Listen to our complete conversation as this bass legend talks about his musical upbringing, joining Jefferson Airplane, forming Hot Tuna and more!
Exclusive interview with FBPO’s Jon Liebman
January 2, 2012
Jack Casady is a living legend of the bass guitar and a rock & roll pioneer, best known for his work as the bass player for Jefferson Airplane and Hot Tuna. In our recent conversation with Jack, he told us about everything from his early years growing up in Washington DC, his life-changing friendship with Jorma Kaukonen, the the Jefferson Airplane phenomenon, The San Francisco scene, the formation of Hot Tuna and much more.
You can listen to the entire interview below. Here are some excerpts from our interview:
On the formation of Jefferson Airplane:
JC: It started in 1965, through Marty Balin and Paul Kanter. They were on a folk circuit in San Francisco and they teamed up and wanted to start a band. Paul knew Jorma Kaukonen, who had come out to California and had seen him play his finger style guitar … at various folk clubs and asked him to join, July or August of 1965. (Jorma said to me) “Listen, I’d like you to come out and join us. I need an ally in the band!” So I came out in October of 1965, two months after the Jefferson Airplane had been formed. I think I had my first job, at Harmon Gymnasium, October 16, 1965.
On the early recording sessions in LA:
JC: When we came down in 1966 to record our first album, we recorded it on a three-track. That was Jefferson Airplane Takes Off. The second album we did, Surrealistic Pillow, was (recorded on) a four-track. For us, the thrill of getting recorded (was) being able to work on your music and then hear it back and dissect it and hear how you sounded. For me, as a musician, … I got to really say, “Lordy, I’ve got some work to do!” [Laughs]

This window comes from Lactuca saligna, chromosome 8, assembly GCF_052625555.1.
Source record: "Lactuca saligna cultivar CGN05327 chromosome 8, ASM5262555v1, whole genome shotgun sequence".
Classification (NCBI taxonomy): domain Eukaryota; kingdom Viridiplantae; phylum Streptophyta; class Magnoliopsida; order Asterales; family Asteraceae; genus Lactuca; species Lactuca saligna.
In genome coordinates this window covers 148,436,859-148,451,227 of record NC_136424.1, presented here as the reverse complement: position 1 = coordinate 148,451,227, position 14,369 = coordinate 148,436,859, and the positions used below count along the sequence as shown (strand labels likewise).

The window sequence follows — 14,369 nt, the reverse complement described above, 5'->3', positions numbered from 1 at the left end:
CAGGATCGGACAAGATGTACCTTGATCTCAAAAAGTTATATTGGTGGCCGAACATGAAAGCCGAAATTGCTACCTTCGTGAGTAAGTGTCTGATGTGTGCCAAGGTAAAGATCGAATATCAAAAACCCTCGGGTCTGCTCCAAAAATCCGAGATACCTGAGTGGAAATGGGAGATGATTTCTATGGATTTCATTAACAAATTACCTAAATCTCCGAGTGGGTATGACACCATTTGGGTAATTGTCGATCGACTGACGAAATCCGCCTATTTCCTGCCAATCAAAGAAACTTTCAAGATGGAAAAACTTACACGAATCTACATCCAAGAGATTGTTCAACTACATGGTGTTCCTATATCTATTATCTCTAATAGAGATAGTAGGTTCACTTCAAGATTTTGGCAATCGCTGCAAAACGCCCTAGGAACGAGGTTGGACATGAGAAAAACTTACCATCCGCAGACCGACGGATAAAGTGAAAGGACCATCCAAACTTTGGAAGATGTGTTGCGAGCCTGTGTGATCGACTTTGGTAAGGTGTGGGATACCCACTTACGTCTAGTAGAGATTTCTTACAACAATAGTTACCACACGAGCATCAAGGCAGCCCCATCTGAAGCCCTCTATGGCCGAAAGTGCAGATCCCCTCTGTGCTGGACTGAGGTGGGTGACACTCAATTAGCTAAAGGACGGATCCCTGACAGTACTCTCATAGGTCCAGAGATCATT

On the formation of Hot Tuna:
JC: There was a lot of material that Jorma and I started to work out together that didn’t fit within the Jefferson Airplane format, that we had always loved. Usurping and digging down into various more – at the time – obscure musicians, like Reverend Gary Davis and Blind Blake and a number of others, we would somewhat reinterpret that music in the instrumental musical format of acoustic guitar and an electric bass. And that hadn’t been done before. Out of that grew our own compositions and Jorma’s songwriting and, somewhat, our songwriting together. And a direction started to develop, as well as a feeling about the kind of music we wanted to present out to people and what we wanted to do with it. To us, it didn’t have the history or the political connotations that came in the late ’60s and early ’70s … that the Jefferson Airplane had, however, we thought that was just dandy because we really wanted to get back to the purity of the music and explore the interplay between the musicians within the song. That’s what our direction (was) … and (we’ve) continued exploring in that area, to this day.
Hear the entire interview!